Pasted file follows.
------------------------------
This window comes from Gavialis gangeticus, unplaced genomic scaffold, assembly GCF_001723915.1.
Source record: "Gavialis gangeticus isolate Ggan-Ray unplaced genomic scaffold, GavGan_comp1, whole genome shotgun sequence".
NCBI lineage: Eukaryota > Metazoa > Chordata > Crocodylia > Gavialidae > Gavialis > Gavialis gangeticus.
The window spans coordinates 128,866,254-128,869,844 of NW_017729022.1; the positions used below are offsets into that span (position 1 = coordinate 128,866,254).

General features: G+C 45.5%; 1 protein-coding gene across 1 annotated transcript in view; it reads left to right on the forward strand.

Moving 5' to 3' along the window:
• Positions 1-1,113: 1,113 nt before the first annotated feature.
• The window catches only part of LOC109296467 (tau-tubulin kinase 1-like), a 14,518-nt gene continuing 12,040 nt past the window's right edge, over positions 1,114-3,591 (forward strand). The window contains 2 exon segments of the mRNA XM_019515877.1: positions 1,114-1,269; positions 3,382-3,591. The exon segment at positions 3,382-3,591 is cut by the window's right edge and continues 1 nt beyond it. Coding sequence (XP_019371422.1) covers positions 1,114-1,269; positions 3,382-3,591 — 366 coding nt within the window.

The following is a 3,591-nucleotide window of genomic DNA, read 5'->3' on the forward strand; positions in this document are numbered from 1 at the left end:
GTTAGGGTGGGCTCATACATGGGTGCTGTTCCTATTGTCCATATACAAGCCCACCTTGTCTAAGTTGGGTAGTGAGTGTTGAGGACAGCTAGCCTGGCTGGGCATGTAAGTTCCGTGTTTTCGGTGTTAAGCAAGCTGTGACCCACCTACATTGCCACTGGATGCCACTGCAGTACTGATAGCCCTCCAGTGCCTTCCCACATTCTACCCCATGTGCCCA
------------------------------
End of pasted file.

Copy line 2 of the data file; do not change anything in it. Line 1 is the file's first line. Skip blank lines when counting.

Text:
Source record: "Gavialis gangeticus isolate Ggan-Ray unplaced genomic scaffold, GavGan_comp1, whole genome shotgun sequence".